Griffiths v Liberty Syndicated 4472
Citation:  EWHC 948 (TCC)
The defendant applied for summary judgment on claims made under a Premier Guarantee 10 year new-build home insurance policy on statutory limitation grounds. The issue was when the cause of action accrued which turned on the proper interpretation of the insurance documentation underwritten by the defendant.
The claimant, Mr Griffiths, was the owner of an apartment within a development that had been converted from a factory for residential use. The development’s common parts include (a) an atrium with a glass roof and (b) a rooftop outdoor space surrounding the atrium that includes a running track and barbeque area. The claimant alleged that these common parts suffered from defects. He alleged that there were open louvres in the atrium that let in rainwater which caused structural damage, and that a membrane surrounding the atrium had been cut in the course of construction and/or installation thereby allowing water to ingress.
A management company, Airport RTM Co Ltd, was responsible for maintaining these company parts funded by a service charge payable under the long lease held by the claimant and his wife. The claimant, along with other leaseholders within the development, was insured under a housing insurance policy underwritten by the defendant. The period relevant to the common parts defect insurance expired on 3 October 2010.
It was accepted between the parties that the atrium defect was notified to the developer and the defendant on behalf of the claimant and other apartment owners on or about 5 July 2009 during the defects insurance period (section 3.2 of the insurance cover).
The developer did not address the atrium defects claim properly and the management company lodged a claim on behalf of the apartment owners with the defendant on 29 March 2010. This was rejected by the defendant on 17 June 2011. These proceedings were issued on 4 January 2019. It was agreed between the parties that if liability under the policy accrued prior to 5 January 2013, the claim is barred by operation of s. 5 of the Limitation Act 1980.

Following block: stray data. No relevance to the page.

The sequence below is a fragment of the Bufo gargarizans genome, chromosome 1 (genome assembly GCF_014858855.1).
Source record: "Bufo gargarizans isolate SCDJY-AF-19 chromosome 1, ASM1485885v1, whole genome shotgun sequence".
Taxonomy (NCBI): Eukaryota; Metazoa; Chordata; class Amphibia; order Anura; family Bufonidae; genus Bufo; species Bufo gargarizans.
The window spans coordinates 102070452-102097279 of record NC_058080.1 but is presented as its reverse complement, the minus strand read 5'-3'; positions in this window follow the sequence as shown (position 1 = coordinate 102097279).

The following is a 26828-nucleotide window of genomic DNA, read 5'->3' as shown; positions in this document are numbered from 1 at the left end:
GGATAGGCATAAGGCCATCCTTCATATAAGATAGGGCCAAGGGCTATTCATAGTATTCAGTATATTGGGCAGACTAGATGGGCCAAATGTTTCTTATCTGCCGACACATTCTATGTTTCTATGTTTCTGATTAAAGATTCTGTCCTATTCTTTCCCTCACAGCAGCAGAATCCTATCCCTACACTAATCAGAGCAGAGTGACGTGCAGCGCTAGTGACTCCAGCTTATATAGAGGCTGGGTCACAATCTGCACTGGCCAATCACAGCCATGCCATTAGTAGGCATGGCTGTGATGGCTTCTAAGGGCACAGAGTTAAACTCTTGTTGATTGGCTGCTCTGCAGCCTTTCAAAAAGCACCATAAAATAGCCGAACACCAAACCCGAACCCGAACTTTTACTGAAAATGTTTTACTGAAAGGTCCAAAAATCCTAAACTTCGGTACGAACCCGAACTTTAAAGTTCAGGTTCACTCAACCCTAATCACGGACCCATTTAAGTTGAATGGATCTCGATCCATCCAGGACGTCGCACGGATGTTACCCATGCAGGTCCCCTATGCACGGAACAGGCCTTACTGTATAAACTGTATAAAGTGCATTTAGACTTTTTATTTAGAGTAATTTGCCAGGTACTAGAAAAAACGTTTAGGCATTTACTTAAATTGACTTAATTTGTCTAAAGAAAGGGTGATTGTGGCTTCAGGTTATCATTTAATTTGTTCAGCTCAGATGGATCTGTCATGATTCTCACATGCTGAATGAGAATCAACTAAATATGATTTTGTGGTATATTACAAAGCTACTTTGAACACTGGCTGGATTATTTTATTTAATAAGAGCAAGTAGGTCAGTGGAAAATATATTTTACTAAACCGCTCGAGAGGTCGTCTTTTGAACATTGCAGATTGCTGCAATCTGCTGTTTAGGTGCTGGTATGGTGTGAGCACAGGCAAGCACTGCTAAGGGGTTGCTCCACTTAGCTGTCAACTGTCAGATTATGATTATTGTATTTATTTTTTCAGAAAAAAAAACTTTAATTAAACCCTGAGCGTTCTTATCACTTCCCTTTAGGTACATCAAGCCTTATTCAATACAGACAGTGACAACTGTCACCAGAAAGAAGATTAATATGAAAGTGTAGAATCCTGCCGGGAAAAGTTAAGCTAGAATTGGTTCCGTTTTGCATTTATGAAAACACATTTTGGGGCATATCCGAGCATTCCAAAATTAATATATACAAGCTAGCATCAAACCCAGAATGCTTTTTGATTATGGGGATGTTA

The defendant maintained that the roof and parapet defects were first discovered on or before 29 March 2010; alternatively, 5 January 2013.
HHJ Pelling QC, sitting as a High Court Judge, granted the defendant’s application as he was satisfied that the claim was statute barred.
The claimant had contended that under the terms of the policy the wording of both clauses 3.2 and 3.3 meant that the trigger for entitlement under the policy was the incurring of costs with the result that unless and until the insured has incurred costs in rectifying the defects concerned, no liability on the part of the defendant to indemnify can arise and so time does not start to run until then for limitation purposes. Alternatively, that there was some continuing obligation upon the part of the underwriter in respect of the same defect, notwithstanding claims and declinatures.
The Judge concluded that the former proposition meant that an insured would always be able to control the date at which time starts to run by deciding whether or not to incur the cost of rectifying defects. This was out of step with principle, LSE v Henthorne  EWCA Civ 1415 applied. It would also defeat the purpose of such insurance, Manchikalapai v Zurich Insurance  EWCA Civ 2163 applied. A cause of action in respect of a given claim arises once and the limitation period cannot begin again indefinitely.
The claimant’s application to amend its particulars of claim was also rejected because the amended claim too was statute barred.
Samuel Townend appeared on behalf of the successful Defendant.